The shutter speeds not only control the amount of light that reaches the film, but they also control the apparent movement of objects in motion during the exposure.
Objects that are moving during the exposure will appear almost stationary at fast shutter speeds, and may record as a blur during slower shutter speeds.
Slow Shutter Speed
This image at right was recorded at F16 @ 1/8 with the camera on a tripod. Notice how the slow shutter speed recorded the movement of her hair blowing in the wind.
By the way, shutter speeds help control movement of the camera by the photographer.
We all have a tendency to shake when we hold the camera. For a picture to be truly sharp, the camera needs to be kept very still during the exposure.
When hand-holding the camera, use shutter speeds that are no slower than the focal length of the lens you are using.
It is recommended that you use shutter speeds with a value that is at least 1/focal length – or faster when your hand-holding the camera.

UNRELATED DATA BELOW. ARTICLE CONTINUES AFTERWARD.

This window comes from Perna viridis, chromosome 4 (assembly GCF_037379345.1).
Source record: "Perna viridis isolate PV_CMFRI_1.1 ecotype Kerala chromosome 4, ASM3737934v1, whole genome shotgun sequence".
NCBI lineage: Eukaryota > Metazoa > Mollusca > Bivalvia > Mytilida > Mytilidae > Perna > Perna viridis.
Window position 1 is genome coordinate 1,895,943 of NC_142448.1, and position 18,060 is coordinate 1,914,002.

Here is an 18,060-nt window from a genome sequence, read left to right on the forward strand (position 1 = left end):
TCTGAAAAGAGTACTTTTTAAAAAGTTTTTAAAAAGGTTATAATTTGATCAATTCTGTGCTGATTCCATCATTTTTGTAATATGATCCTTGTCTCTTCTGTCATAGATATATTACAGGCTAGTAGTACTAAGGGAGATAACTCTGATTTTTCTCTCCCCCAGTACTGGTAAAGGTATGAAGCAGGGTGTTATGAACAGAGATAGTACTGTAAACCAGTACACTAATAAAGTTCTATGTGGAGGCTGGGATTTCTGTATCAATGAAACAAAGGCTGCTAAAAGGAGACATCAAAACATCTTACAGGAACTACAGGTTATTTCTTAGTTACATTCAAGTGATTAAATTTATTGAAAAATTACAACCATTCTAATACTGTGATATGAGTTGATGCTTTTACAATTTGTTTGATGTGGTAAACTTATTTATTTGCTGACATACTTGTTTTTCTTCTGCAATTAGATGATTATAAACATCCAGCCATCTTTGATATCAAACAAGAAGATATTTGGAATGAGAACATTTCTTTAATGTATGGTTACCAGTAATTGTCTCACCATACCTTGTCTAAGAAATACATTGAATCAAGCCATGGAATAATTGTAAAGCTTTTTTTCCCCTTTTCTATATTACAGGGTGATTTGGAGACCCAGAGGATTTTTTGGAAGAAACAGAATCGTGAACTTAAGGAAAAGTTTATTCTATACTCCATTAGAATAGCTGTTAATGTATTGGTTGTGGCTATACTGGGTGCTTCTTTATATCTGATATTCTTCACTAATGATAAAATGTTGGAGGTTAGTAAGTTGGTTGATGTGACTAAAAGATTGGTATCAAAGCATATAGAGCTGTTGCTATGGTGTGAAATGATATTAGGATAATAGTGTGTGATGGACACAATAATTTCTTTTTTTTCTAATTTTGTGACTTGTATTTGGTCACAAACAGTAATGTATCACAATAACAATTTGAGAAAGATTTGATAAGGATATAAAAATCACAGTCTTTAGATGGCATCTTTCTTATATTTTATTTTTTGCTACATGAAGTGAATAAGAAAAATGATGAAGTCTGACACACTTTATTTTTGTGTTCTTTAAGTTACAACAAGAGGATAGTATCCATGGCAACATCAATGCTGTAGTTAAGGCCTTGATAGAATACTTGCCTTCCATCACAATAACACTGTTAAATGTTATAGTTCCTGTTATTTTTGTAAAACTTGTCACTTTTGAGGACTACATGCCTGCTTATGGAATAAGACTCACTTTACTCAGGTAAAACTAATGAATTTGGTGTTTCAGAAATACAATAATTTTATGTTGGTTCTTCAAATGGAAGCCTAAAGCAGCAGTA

For example, use 1/250 if you have a 200mm lens on the camera or 1/125 with a 100mm lens. Generally speaking, it is best not to allow the shutter speed to fall below 1/60 when hand-holding any lens.
Notice how the slow shutter speed recorded the movement the camera in my hands.
Fast Shutter Speed
This image at right was recorded with a 100mm lens at F4 @ 1/125 with the camera hand-held. Using a shutter speed that is at least equal to the focal length of the lens (100mm = 1/125) allows me to hand-hold the camera and record a sharp image.
Using speeds slower than the focal length of your lens may require a tripod, monopod or some other camera support. Vibration Reduction or Image Stabilization features on a lens will also help keep images sharp at slower speeds.